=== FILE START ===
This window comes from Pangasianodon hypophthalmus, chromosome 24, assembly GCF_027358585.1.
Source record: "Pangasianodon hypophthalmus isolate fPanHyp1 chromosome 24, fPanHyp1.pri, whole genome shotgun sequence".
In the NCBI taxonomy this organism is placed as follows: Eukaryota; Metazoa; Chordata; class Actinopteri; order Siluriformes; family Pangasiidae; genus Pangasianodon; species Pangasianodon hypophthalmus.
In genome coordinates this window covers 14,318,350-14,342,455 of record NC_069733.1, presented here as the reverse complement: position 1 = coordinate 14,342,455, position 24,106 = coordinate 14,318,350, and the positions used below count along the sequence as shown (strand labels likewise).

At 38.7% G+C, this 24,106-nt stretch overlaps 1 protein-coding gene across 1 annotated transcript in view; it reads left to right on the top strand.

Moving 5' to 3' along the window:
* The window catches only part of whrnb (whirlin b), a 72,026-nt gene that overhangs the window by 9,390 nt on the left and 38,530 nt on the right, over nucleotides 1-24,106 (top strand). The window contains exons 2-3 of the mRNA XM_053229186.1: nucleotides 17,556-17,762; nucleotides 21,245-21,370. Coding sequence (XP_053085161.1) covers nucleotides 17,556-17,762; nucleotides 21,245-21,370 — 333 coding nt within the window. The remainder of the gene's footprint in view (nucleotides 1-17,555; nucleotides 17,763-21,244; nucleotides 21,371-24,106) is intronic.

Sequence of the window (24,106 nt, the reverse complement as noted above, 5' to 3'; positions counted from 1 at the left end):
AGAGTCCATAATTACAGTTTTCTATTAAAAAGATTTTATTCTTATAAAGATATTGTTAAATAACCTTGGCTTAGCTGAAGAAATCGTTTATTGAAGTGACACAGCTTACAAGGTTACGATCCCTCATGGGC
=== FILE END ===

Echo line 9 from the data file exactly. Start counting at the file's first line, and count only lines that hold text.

AGAGTCCATAATTACAGTTTTCTATTAAAAAGATTTTATTCTTATAAAGATATTGTTAAATAACCTTGGCTTAGCTGAAGAAATCGTTTATTGAAGTGACACAGCTTACAAGGTTACGATCCCTCATGGGC